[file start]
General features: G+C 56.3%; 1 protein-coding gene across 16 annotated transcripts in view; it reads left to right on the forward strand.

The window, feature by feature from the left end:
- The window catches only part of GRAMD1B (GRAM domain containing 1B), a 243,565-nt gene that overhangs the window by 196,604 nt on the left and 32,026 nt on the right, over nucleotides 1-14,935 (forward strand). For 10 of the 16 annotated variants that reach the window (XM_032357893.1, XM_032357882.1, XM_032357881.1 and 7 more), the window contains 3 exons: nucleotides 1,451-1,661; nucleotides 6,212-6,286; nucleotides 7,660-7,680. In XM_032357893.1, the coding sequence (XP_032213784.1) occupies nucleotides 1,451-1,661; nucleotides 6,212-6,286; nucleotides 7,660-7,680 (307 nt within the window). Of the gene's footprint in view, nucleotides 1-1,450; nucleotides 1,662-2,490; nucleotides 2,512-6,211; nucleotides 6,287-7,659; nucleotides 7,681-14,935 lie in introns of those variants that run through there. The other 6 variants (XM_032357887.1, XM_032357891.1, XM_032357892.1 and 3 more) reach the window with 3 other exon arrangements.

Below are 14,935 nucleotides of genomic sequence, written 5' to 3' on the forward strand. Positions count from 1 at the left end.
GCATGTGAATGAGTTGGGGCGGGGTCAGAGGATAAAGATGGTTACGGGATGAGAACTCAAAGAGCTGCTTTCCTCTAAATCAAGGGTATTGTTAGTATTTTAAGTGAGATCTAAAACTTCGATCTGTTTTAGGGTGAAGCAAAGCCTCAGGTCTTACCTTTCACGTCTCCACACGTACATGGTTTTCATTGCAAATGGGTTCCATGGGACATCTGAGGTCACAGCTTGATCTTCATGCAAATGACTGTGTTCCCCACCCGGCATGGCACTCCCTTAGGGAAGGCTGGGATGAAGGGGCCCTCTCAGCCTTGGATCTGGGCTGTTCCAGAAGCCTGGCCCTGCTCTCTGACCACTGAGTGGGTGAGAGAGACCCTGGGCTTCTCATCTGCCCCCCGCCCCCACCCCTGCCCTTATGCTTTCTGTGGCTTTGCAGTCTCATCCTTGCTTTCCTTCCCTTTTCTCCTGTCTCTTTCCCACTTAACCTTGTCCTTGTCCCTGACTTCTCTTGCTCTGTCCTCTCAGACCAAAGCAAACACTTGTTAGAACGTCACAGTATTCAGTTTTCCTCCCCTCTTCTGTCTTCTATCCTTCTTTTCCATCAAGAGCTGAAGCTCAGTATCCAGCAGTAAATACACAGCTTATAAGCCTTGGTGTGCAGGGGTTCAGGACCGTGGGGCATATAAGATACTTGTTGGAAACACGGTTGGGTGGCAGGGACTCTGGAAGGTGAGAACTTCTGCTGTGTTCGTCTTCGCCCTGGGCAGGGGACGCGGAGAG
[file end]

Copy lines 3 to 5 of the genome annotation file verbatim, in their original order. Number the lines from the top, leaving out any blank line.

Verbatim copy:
- The window catches only part of GRAMD1B (GRAM domain containing 1B), a 243,565-nt gene that overhangs the window by 196,604 nt on the left and 32,026 nt on the right, over nucleotides 1-14,935 (forward strand). For 10 of the 16 annotated variants that reach the window (XM_032357893.1, XM_032357882.1, XM_032357881.1 and 7 more), the window contains 3 exons: nucleotides 1,451-1,661; nucleotides 6,212-6,286; nucleotides 7,660-7,680. In XM_032357893.1, the coding sequence (XP_032213784.1) occupies nucleotides 1,451-1,661; nucleotides 6,212-6,286; nucleotides 7,660-7,680 (307 nt within the window). Of the gene's footprint in view, nucleotides 1-1,450; nucleotides 1,662-2,490; nucleotides 2,512-6,211; nucleotides 6,287-7,659; nucleotides 7,681-14,935 lie in introns of those variants that run through there. The other 6 variants (XM_032357887.1, XM_032357891.1, XM_032357892.1 and 3 more) reach the window with 3 other exon arrangements.

Below are 14,935 nucleotides of genomic sequence, written 5' to 3' on the forward strand. Positions count from 1 at the left end.
GCATGTGAATGAGTTGGGGCGGGGTCAGAGGATAAAGATGGTTACGGGATGAGAACTCAAAGAGCTGCTTTCCTCTAAATCAAGGGTATTGTTAGTATTTTAAGTGAGATCTAAAACTTCGATCTGTTTTAGGGTGAAGCAAAGCCTCAGGTCTTACCTTTCACGTCTCCACACGTACATGGTTTTCATTGCAAATGGGTTCCATGGGACATCTGAGGTCACAGCTTGATCTTCATGCAAATGACTGTGTTCCCCACCCGGCATGGCACTCCCTTAGGGAAGGCTGGGATGAAGGGGCCCTCTCAGCCTTGGATCTGGGCTGTTCCAGAAGCCTGGCCCTGCTCTCTGACCACTGAGTGGGTGAGAGAGACCCTGGGCTTCTCATCTGCCCCCCGCCCCCACCCCTGCCCTTATGCTTTCTGTGGCTTTGCAGTCTCATCCTTGCTTTCCTTCCCTTTTCTCCTGTCTCTTTCCCACTTAACCTTGTCCTTGTCCCTGACTTCTCTTGCTCTGTCCTCTCAGACCAAAGCAAACACTTGTTAGAACGTCACAGTATTCAGTTTTCCTCCCCTCTTCTGTCTTCTATCCTTCTTTTCCATCAAGAGCTGAAGCTCAGTATCCAGCAGTAAATACACAGCTTATAAGCCTTGGTGTGCAGGGGTTCAGGACCGTGGGGCATATAAGATACTTGTTGGAAACACGGTTGGGTGGCAGGGACTCTGGAAGGTGAGAACTTCTGCTGTGTTCGTCTTCGCCCTGGGCAGGGGACGCGGAGAG